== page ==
The youngest son of an alcoholic former boxer returns home, where he's trained by his father for competition in a mixed martial arts tournament - a path that puts the fighter on a collision corner with his older brother.
It's 1949 Los Angeles, the city is run by gangsters and a malicious mobster, Mickey Cohen. Determined to end the corruption, John O'Mara assembles a team of cops, ready to take down the ruthless leader and restore peace to the city.
A young man who was sentenced to seven years in prison for robbing a post office ends up spending three decades in solitary confinement. During this time, his own personality is supplanted by his alter-ego, Charles Bronson.
A motorcycle stunt rider turns to robbing banks as a way to provide for his lover and their newborn child, a decision that puts him on a collision course with an ambitious rookie cop navigating a department ruled by a corrupt detective.
In London, a real-estate scam puts millions of pounds up for grabs, attracting some of the city's scrappiest tough guys and its more established underworld types, all of whom are looking to get rich quick. While the city's seasoned criminals vie for the cash, an unexpected player -- a drugged out rock 'n' roller presumed to be dead but very much alive -- has a multi-million dollar prize fall into... See full summary »
In 1931, in Franklyn County, Virginia, Forrest Bondurant is a legend as immortal after surviving the war. Together with his brothers Howard and the coward Jack, the Bondurant family has a distillery and bootlegging business. When the corrupt District Attorney Mason Wardell arrives in Franklyn with the unscrupulous Special Deputy Charles Rakes, the Bondurant family refuses to pay the required bribe to the authorities. Rakes pursuits the brothers and unsuccessfully tries to find their distillery. Meanwhile Forrest hires the waitress Maggie, a woman with a hidden past in Chicago, and they fall in love with each other. Jack courts the preacher's daughter Bertha Minnix and deals a great load of alcoholic liquor with the powerful gangster Floyd Banner. Jack shows off in Franklyn attracting the attention of Rakes that finds the location of their distillery. When he kills the crippled Cricket Pate, the locals join forces to face the corrupt authorities. Written by
Claudio Carvalho, Rio de Janeiro, Brazil
Actor Shia LaBeouf drank moonshine in order to gain as authentic an appearance as possible. By his own admission his drinking and over-aggressive attitude caused co-star Mia Wasikowska to try and leave the film. See more »
When Jack and Cricket are driving with the truck full of moonshine, the amount of crates in the back of the truck changes several times. See more »
This movie is based on a book written by a relative of some of the main characters depicted in this movie...just looked up Wikipedia, and the author was Matt Bondurant, whose grandfather, Jack Bondurant, is called "the runt of the litter" of the Bondurant brothers featured in this tale of moonshiners in the age of Prohibition in America. That book was called "The wettest county in the world" and the title refers to how much illegal alcohol was produced in that area. The novel was adapted for cinema by Australian alternative rock icon Nick Cave.
The story concerns how the Bondurant's once cozy relationship with sympathetic rural police is changed by the arrival of a corrupt Chicago law enforcement officer, Charlie Rakes (played by Australian Guy Pearce), who wants a cut of the Bondurant's illegal liquor business. Forrest Bondurant (Tom Hardy) is not one to cave in to these demands. Things get ugly, but there is some romance in this movie too.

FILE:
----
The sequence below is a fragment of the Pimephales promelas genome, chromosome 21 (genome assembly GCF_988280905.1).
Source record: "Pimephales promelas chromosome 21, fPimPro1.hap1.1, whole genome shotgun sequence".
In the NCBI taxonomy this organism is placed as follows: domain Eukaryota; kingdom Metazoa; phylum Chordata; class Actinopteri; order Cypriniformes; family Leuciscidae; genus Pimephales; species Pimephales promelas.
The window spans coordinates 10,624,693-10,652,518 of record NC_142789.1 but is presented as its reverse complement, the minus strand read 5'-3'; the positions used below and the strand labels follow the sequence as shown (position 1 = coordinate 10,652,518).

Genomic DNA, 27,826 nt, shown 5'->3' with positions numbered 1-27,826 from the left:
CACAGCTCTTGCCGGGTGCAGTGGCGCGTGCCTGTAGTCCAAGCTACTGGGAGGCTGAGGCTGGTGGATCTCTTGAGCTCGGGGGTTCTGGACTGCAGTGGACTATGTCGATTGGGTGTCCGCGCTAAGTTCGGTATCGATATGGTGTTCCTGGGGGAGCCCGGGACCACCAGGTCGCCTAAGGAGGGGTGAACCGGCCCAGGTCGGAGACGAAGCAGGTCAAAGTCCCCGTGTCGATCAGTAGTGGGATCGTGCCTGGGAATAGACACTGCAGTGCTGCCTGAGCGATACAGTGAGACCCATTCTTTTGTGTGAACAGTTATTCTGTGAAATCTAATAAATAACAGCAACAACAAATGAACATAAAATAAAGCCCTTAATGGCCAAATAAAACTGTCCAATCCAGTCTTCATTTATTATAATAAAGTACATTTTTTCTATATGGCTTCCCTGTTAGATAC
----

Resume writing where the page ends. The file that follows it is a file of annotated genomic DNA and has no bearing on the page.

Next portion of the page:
Whilst being a terrific yarn, the quirky central performances won't garner any Oscar attention, I wouldn't think. Guy Pearce's dandy/fop take on Charlie Rakes is highly stylised and amusing before he just becomes a plain horrible character. Tom Hardy's take on Forrest Bondurant incorporates many big cat like purrs, which also amuse.
Set in America's South, you mostly hear Southern drawls, so if Cave's screenplay is any good, you will miss a chunk of it unless you can decipher the more unintelligible dialogue in this movie...which I couldn't, but I understood enough of it not to lose the plot. Early on in the film, the reality of life in the South is not elided...you will see signs of racial segregation...literally.
Even though this movie doesn't have a lot of violence in it, when it does occur, it is bloody and horrific...both in what you actually see happen and the horrific implied violence which you do not see...except for the aftermath. These moments can be very confronting...it's horror movie territory.
Since the movie is based on a book by a member of the Bondurant family, you have to wonder how much is fictionalised in order to paint the clan in a positive light. Watching the end of the movie, concerning a final confrontation with Charlie Rakes, you have to wonder if it really happened that way.
Whilst not a 'chick flick', there are some romantic moments. There's a little bit of comedy too...I'm not sure if Pearce's and Hardy's performances are deliberately amusing, but apart from that aspect, there are some other amusing moments in the movie. I also liked the singing you first hear when Jack enters a church to be close to a woman he fancies (Australian actress Mia Wasikowska. There is a big Australian contingent in this movie. I did see Noah Taylor in the credits but don't remember seeing him in the movie).
Apparently this movie has things in common with Cave's original screenplay for the Australian movie "The proposition". I haven't seen that movie but if you like either movie, it might pay to check out the other if you haven't seen it.
I could see this movie winning an Oscar for best picture or adapted screenplay.
A ripping yarn.
56 of 91 people found this review helpful.
Was this review helpful to you?